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Read all the editors' answers to Duotrope's interview question: What is a day in the life of an editor like for you? Learn more.
Here is a small sampling from our recent Editor Interviews. We have interviewed over 1,775 editors.
Q: What is a day in the life of an editor like for you?
A: We read through to ensure initial quality: if OK then the submission is logged and shared with the other co-editor. When we have a sufficient body of submissions to decide upon, we read very thoroughly, make notes, then confer over long meeting where every submission is talked about and views compared.
A: Usually I will spend at least an hour or two each day, corresponding with authors and reading their submissions. There's often quite a bit to wade through, and often much of it isn't very good, but then when you find that gem, this makes it all worthwhile.
A: The first thing I do when a submission appears is I read the entire piece and I make initial notes on what stands out to me, if anything, what seems to work and doesn't. if I'm liking it, I put it aside. The next day I read through it again, looking deeply at the story, the meaning of the story, and other more technical things. If at the end of that I can survive reading it again- I usually accept it. If not, I usually have a good idea as to why it won't work and I can tell the author what I liked and didn't like.
If I don't like it on the first read I wait a couple of days and try again. Sometimes I find I've changed my mind about a piece, so it's always good to read things twice. Then it's a matter of deciding of the pieces I like and work well, which ones I have room to fit in the magazine. Sometimes I really like reading a piece and it's well written, but there's simply no place for it to fit in the issue or the next three issues so I have to reject it. I always try to remind people it's not the end if I reject something, it just means it wasn't a good fit for me or the magazine and there's plenty of opportunity out there to find someone who will accept and publish it. I don't like to see people discouraged.
A: I read and sort a lot of email. I also send a lot of email. All of the editors participate in regular discussions online. When we get close to publication, much of my day is spent proofing, doing layout, and communicating with contributors.
A: Given our incredibly fast-turnaround times (48-hours for every submission) efficient communication is key. Our editors first read through all the new submissions individually on the day that they are sent, and assign one of three labels: Accept, Decline or Uncertain. In the cases where all the editors agree on a piece being accepted or declined, we proceed accordingly without further discussion. In the cases where opinions are mixed, we discuss our differences on the following day (second-day from the submission). If we are still at odds, we vote, and the majority's decision holds.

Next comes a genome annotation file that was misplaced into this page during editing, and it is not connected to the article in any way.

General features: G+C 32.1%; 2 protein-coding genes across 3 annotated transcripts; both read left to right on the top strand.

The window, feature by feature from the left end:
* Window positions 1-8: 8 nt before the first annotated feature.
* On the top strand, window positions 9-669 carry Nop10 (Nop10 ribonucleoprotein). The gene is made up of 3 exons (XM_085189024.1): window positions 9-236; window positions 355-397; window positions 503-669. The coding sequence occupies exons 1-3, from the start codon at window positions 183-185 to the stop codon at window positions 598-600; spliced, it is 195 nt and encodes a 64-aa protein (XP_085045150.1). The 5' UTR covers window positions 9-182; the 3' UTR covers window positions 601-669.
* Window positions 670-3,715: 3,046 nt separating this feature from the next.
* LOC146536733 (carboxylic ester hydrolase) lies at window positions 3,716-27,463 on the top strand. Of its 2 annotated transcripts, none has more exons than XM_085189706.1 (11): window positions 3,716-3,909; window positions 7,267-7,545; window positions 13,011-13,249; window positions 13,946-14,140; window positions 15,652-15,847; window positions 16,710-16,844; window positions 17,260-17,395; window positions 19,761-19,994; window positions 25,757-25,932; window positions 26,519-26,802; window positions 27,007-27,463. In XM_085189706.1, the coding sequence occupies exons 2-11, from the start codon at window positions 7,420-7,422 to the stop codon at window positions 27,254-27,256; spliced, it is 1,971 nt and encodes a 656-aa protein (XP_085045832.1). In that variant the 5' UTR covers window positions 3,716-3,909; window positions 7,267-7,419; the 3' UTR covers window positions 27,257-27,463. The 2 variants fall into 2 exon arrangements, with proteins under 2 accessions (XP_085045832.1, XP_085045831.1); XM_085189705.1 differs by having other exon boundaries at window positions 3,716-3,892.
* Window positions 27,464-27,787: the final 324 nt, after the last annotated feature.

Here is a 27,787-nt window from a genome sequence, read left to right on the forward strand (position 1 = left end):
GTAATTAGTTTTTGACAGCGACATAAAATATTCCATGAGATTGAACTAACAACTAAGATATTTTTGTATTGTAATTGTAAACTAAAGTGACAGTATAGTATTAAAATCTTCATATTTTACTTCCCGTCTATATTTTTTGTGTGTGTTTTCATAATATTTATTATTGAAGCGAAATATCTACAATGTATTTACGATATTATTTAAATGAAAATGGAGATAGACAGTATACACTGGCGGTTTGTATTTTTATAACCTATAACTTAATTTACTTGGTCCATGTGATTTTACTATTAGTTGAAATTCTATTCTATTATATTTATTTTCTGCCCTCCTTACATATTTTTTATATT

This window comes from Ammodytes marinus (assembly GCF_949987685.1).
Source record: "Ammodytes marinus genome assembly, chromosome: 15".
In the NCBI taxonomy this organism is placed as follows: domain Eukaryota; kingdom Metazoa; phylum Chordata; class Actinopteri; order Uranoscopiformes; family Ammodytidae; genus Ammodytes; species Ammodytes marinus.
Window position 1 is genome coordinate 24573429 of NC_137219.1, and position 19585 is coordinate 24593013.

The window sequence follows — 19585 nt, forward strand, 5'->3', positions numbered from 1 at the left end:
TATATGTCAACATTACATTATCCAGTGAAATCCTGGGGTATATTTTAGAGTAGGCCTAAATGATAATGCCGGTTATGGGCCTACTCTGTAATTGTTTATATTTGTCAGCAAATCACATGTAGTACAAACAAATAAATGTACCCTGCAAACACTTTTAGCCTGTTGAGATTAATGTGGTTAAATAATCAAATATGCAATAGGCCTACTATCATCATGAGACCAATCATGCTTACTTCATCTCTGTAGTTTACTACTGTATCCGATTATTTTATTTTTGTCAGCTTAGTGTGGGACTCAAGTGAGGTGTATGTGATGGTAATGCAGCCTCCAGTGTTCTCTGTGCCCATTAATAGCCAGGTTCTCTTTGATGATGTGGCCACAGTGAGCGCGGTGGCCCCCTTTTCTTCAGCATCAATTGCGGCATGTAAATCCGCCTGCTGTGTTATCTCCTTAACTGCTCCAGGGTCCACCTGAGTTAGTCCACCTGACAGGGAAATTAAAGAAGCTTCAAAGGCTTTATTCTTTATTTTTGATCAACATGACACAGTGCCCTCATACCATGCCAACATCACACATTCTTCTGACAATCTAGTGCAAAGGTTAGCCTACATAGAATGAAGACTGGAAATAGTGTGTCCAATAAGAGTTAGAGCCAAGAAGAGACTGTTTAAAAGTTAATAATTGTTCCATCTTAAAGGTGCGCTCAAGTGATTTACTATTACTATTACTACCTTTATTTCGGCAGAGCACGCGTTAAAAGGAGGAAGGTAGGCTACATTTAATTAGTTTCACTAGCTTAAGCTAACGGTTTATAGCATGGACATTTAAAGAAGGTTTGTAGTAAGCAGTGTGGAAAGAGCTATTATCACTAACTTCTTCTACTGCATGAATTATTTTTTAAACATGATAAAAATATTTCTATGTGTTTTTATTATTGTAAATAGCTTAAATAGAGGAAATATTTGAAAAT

A: Right now, we do everything over email. So, I generally take the emails that come in and group them into a folder for submissions. We generally have an Accepted, Maybe, and Rejected folder that we work with beyond the initial one. This lets us move submissions about as we compare the results from our individual reads. Would be nice to have a submissions software someday, aha.
A: We are a small publication, but growing really quickly. In fact, probably faster than we would like. As such, there is a lot of putting out fires. Right now I spend a surprising amount of time balancing between doing grunt work, and setting up systems to automated or off-load that grunt work to others. I would say only 10% of my time is actually spent reading submissions any more. By the time they get to me, they have been pretty well vetted and I'm just giving them the final read to make sure we are on track with our mission.
A: I collect all submissions received during the submission period, print out every story, poem, and art work, and with pen in hand, I read everything over a week's time. This first reading will identify those that should receive a second reading and those that aren't ready for prime time. Then, I have two other editors individually read the first set, further narrowing the field. I collect all remaining choices and make final decisions.
A: As editor, I assign submissions to readers most versed in the subject being addressed. Essays can go through as many as three revisions before being accepted.
A: Reading submissions, keeping up with upcoming book releases, and writing lots of emails. For me particularly, I communicate a lot with my other editors and with student interns. Working with students is perhaps the best part of my day!
A: Morning coffee on the lanai while reading or editing submissions. Email exchanges with the authors and other editors. More coffee, some video gaming, and an evening with my Lady.